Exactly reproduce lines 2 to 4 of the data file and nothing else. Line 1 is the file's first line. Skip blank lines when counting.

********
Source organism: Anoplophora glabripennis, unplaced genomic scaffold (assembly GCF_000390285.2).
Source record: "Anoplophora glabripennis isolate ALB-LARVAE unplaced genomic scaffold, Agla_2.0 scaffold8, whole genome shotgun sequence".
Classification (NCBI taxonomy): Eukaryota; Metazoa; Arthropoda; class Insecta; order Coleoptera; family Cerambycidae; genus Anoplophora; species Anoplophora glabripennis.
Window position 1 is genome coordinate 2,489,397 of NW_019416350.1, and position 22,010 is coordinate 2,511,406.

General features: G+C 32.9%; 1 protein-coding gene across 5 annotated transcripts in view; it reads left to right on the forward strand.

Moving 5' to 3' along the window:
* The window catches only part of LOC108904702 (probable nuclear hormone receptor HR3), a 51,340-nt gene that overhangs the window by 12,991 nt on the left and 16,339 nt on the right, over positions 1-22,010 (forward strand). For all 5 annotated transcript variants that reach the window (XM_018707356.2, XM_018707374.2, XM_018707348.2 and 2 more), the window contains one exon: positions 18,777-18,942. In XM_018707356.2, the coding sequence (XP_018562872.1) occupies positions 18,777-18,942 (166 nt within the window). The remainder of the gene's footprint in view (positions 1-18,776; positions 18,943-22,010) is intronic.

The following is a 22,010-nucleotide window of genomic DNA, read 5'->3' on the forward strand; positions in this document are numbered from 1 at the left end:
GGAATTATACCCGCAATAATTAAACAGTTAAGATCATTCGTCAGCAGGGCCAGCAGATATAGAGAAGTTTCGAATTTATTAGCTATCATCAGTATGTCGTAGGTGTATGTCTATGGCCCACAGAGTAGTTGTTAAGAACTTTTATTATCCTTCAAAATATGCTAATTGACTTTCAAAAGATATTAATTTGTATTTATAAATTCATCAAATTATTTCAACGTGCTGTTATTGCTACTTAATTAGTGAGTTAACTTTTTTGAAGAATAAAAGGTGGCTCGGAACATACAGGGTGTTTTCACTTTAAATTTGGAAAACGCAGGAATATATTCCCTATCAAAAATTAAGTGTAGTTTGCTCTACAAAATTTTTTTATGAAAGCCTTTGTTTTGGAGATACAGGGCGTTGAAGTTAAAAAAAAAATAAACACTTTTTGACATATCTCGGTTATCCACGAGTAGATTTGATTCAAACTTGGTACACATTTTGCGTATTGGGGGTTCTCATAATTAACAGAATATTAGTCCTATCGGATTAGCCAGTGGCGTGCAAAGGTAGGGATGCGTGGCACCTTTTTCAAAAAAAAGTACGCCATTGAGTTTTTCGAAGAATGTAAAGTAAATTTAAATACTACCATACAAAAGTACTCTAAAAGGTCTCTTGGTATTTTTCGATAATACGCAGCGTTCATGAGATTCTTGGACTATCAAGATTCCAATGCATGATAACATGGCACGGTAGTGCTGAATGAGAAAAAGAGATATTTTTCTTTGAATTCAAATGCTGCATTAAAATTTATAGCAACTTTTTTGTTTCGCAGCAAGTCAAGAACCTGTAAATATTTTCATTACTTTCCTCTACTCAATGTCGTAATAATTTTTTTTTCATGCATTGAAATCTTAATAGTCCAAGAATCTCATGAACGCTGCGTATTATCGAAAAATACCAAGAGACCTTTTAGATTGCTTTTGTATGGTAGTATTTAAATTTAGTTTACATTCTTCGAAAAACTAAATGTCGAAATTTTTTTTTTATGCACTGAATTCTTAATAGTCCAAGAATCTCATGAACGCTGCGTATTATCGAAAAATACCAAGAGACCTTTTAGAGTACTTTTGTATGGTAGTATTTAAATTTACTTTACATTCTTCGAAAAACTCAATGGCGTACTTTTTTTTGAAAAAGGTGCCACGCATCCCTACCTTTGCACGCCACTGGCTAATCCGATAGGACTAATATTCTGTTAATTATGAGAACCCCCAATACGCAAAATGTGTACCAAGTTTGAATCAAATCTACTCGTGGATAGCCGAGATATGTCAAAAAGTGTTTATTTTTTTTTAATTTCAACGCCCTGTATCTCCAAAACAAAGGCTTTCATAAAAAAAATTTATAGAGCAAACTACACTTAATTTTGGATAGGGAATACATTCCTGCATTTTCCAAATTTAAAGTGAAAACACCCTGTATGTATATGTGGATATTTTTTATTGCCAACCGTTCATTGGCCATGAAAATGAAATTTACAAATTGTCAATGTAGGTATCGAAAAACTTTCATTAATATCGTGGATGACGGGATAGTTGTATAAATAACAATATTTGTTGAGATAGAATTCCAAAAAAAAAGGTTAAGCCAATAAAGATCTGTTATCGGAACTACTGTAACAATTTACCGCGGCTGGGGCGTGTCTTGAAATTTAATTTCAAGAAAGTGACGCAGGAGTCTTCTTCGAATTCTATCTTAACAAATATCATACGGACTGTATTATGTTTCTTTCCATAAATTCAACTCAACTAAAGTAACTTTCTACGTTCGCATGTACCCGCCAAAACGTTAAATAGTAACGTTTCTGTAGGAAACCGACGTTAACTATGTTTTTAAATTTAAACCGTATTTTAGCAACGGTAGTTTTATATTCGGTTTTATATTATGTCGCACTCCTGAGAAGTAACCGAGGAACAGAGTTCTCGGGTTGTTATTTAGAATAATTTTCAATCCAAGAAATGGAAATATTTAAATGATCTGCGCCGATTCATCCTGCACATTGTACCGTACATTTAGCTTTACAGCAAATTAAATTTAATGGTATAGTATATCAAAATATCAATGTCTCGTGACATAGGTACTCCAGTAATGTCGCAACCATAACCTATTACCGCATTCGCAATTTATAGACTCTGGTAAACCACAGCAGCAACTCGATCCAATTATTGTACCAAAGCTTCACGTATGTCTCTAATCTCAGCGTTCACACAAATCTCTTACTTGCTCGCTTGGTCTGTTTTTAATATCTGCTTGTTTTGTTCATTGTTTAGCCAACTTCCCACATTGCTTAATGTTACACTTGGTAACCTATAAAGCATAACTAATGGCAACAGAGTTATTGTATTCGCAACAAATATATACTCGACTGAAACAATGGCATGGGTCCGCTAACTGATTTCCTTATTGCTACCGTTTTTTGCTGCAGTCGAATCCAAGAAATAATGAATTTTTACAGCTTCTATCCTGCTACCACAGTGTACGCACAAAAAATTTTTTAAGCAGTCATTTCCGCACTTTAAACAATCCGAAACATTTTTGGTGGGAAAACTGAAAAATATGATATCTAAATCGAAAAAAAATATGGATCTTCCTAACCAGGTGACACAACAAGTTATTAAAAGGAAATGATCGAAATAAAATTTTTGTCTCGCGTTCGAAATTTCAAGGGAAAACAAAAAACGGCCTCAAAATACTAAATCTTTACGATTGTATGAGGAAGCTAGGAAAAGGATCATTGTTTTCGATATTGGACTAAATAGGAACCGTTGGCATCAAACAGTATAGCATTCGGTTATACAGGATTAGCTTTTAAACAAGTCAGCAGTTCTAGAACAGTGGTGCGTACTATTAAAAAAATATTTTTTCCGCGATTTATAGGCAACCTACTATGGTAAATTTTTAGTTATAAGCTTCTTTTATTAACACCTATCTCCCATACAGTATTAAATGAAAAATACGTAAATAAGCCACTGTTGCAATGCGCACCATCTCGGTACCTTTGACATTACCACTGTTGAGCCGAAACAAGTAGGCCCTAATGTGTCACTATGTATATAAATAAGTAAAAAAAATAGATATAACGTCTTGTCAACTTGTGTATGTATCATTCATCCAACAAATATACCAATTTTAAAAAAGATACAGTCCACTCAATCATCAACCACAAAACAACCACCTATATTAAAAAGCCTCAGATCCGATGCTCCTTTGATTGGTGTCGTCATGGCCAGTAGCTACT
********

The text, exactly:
Source record: "Anoplophora glabripennis isolate ALB-LARVAE unplaced genomic scaffold, Agla_2.0 scaffold8, whole genome shotgun sequence".
Classification (NCBI taxonomy): Eukaryota; Metazoa; Arthropoda; class Insecta; order Coleoptera; family Cerambycidae; genus Anoplophora; species Anoplophora glabripennis.
Window position 1 is genome coordinate 2,489,397 of NW_019416350.1, and position 22,010 is coordinate 2,511,406.